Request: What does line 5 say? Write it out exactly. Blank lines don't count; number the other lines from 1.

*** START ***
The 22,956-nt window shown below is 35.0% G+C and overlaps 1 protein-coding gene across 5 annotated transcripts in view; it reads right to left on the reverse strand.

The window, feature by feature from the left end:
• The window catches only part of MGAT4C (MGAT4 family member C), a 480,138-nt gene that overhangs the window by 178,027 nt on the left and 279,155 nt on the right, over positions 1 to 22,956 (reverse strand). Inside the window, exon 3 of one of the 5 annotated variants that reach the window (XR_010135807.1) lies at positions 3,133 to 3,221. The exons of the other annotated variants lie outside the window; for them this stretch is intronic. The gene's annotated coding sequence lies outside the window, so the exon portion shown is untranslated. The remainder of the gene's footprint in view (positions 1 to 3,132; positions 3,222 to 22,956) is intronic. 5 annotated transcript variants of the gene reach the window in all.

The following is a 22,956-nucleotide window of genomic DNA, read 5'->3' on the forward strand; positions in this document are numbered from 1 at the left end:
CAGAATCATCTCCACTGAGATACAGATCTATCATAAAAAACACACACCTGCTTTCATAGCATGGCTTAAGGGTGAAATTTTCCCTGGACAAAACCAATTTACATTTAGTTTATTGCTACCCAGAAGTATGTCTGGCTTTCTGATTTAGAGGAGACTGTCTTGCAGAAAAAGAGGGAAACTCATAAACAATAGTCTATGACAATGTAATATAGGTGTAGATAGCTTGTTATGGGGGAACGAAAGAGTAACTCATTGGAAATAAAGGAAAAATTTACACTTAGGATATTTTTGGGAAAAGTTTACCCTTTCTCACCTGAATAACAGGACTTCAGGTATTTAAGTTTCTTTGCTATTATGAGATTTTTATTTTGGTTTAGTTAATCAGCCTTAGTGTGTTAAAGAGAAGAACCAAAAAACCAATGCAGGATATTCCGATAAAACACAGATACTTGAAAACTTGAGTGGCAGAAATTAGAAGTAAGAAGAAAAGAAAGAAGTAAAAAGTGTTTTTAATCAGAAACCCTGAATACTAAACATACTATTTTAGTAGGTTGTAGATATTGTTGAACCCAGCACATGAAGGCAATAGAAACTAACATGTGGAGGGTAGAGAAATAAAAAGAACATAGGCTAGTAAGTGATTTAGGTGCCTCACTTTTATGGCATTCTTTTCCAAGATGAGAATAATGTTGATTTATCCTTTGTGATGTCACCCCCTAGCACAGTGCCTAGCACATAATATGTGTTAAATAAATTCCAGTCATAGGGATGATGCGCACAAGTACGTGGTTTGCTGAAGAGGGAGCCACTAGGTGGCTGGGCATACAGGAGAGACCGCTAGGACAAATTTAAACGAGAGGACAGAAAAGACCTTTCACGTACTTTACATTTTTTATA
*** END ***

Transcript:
CAGAATCATCTCCACTGAGATACAGATCTATCATAAAAAACACACACCTGCTTTCATAGCATGGCTTAAGGGTGAAATTTTCCCTGGACAAAACCAATTTACATTTAGTTTATTGCTACCCAGAAGTATGTCTGGCTTTCTGATTTAGAGGAGACTGTCTTGCAGAAAAAGAGGGAAACTCATAAACAATAGTCTATGACAATGTAATATAGGTGTAGATAGCTTGTTATGGGGGAACGAAAGAGTAACTCATTGGAAATAAAGGAAAAATTTACACTTAGGATATTTTTGGGAAAAGTTTACCCTTTCTCACCTGAATAACAGGACTTCAGGTATTTAAGTTTCTTTGCTATTATGAGATTTTTATTTTGGTTTAGTTAATCAGCCTTAGTGTGTTAAAGAGAAGAACCAAAAAACCAATGCAGGATATTCCGATAAAACACAGATACTTGAAAACTTGAGTGGCAGAAATTAGAAGTAAGAAGAAAAGAAAGAAGTAAAAAGTGTTTTTAATCAGAAACCCTGAATACTAAACATACTATTTTAGTAGGTTGTAGATATTGTTGAACCCAGCACATGAAGGCAATAGAAACTAACATGTGGAGGGTAGAGAAATAAAAAGAACATAGGCTAGTAAGTGATTTAGGTGCCTCACTTTTATGGCATTCTTTTCCAAGATGAGAATAATGTTGATTTATCCTTTGTGATGTCACCCCCTAGCACAGTGCCTAGCACATAATATGTGTTAAATAAATTCCAGTCATAGGGATGATGCGCACAAGTACGTGGTTTGCTGAAGAGGGAGCCACTAGGTGGCTGGGCATACAGGAGAGACCGCTAGGACAAATTTAAACGAGAGGACAGAAAAGACCTTTCACGTACTTTACATTTTTTATA